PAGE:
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48 hours of VCing.

I have many excuses for not blogging much over the last week. Some of them are actually legitimate reasons: midterms, class projects etc. But one of the more interesting reasons I haven't been getting the recommended amount of sleep (I don't know what that is, but I'm not getting anywhere close to it, dammit!): VCIC.

The creatively named Venture Capital Investment Competition was a blast. The rules are available on the website, but in short: teams read 3 business plans, grill the entrepreneurs the next day and present their decisions to a panel of VCs.

I was lucky I had a great team; we worked hard but were pretty laid-back about the whole competition. Sample e-mail exchange, the day the competition applications were due:

Me: "Hey, do you want to do the VCIC?"
Team member: "Sure...what is it?"

Seventeen teams applied, seven teams were selected for the round based on our resumes/application and we were one of them. (Team member's comment after looking at the competition: "I think we're the seventh team.")

I had a great time at the competition and learnt a lot from it; and I really mean that as opposed to all the times I say that about experiences just because I have nothing really concrete to say about them. Everyone at business school "learns a lot" from a lot of experiences.

I learnt about how VCs think and got some practice thinking that way; considering all the other factors that I'd never realized mattered while making an investment e.g. which round of funding will it be? how many rounds are anticipated? what are the returns like? what piece of the pie are we getting? what instruments can be used to structure the deal? what are exit prospects/options? etc. etc.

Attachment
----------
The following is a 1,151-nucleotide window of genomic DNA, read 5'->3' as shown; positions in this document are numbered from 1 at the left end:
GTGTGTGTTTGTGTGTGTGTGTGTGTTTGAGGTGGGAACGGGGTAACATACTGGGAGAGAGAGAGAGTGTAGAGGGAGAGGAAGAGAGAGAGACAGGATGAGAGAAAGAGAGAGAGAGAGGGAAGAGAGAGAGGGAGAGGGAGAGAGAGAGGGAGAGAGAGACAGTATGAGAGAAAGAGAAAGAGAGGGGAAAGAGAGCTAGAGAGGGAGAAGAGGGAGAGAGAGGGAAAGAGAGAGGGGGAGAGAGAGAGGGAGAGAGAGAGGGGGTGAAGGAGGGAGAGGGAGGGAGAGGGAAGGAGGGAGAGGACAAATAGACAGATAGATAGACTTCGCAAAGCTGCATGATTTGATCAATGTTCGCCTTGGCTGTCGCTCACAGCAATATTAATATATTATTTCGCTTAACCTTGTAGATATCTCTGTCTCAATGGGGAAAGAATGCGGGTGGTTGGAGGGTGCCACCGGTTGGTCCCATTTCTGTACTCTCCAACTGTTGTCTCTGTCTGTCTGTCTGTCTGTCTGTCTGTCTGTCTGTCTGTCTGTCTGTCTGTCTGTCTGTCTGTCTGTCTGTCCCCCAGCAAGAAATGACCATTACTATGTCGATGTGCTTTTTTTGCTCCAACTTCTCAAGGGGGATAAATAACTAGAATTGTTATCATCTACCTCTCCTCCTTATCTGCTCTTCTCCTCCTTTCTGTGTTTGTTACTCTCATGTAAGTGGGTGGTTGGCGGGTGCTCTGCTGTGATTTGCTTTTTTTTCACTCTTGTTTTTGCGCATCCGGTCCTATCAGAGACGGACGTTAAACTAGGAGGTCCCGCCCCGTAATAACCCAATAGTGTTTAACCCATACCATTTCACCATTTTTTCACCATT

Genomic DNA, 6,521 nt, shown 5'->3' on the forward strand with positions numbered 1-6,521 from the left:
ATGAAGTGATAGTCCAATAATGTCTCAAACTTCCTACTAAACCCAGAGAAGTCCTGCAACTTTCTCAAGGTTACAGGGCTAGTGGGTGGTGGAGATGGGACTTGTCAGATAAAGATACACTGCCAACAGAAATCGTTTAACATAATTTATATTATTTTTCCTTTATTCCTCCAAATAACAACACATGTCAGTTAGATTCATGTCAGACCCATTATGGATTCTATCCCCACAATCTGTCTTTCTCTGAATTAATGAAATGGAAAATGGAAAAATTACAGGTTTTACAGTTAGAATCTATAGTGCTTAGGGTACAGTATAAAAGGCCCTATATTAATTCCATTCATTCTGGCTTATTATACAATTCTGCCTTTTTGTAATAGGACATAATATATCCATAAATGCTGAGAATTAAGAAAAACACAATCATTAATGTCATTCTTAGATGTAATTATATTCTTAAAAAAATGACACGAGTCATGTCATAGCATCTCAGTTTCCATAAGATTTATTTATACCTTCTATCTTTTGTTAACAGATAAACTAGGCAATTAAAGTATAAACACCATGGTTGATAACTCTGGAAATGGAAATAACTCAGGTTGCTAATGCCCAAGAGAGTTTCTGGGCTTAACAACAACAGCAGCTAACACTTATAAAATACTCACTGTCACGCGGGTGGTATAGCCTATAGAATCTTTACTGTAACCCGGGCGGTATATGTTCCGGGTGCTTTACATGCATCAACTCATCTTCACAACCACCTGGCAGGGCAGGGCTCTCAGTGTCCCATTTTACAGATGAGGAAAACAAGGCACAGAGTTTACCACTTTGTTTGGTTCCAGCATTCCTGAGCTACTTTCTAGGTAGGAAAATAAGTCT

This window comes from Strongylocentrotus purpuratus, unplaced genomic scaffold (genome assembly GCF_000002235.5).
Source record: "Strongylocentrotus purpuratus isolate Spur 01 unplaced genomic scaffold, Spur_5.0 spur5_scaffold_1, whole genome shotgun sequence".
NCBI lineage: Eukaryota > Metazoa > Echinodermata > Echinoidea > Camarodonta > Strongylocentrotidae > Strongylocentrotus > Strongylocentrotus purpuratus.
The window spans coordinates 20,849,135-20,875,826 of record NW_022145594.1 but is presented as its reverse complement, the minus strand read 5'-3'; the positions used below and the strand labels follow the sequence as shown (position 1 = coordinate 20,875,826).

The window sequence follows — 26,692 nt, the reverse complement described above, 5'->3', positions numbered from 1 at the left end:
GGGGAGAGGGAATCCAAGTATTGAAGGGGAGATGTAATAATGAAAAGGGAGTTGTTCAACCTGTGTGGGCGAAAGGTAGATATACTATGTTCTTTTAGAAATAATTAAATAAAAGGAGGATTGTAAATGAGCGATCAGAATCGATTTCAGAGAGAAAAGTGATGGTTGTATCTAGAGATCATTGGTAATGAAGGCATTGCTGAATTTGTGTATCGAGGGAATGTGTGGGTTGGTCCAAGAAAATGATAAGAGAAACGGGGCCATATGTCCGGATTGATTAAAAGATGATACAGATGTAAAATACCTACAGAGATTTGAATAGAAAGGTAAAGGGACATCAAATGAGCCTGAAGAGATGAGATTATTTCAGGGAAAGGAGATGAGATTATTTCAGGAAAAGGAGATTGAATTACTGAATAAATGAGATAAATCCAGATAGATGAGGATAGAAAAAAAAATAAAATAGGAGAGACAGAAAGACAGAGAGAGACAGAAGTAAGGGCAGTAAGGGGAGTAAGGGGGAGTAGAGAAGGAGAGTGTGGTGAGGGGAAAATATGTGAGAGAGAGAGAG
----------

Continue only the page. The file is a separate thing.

I also ended up being the one presenting our teams recommendations (I had to do _something_ and the team, quite sensibly, didn't let me anywhere near the financial modeling.) This continues my quest to get up and risk making a fool of myself in public as often as possible. I figure at some point, I'll stop caring and then I can actually improve.:) I give myself passing marks (gentleman's C?) for that, though as I'll detail in another post the feedback/comments I received from others left me confused.

Overall, I loved the experience and learnt a lot from watching the other presenters' styles, their choice of slides and information they thought relevant and most of all, from talking to the entrepreneurs as part of the competition and the cocktail afterwards. BTW, the firms we evaluated were these guys, these guys and these other guys. In case you're wondering, of course we didn't finish amongst the prizes! Dude.. I presented!:)

Here's my learnings/issues from those days though (what, when have I not complained?):

  • The judges (pretty impressive group lined up by the way) had just leafed through the b-plans (understandably they had better things to do), so what they were primarily evaluating was only one part of being a VC: the deal structuring (i.e. the term sheet we submitted. Now I'm not qualified to comment on term sheets, but apparently ours' wasn't that hot....well the term sheet was cos the guys who wrote it are pretty smart...but the terms weren't VC-friendly.)
  • The questions being asked were not challenging how we'd come up with the chances of the business succeeding, but stuff like how we'd structure the deal, which of us would be on the board etc. etc. Is that really what distinguishes a great VC? I don't know...I'm asking.
  • I need to be allowed to be funny while presenting (teammates shot down two weak attempts at humor that I'd planned.) I need to keep the dream that I could be a stand-up comic someday alive.
  • Time flies when I start doing a real presentation...I was like 2 minutes behind when the timekeeper gave me the 2 minute warning...everyone says they weren't able to tell though.
  • Pink can actually look incredibly good on a slide (another team; not us.)
I'll stop here, but more on this later...

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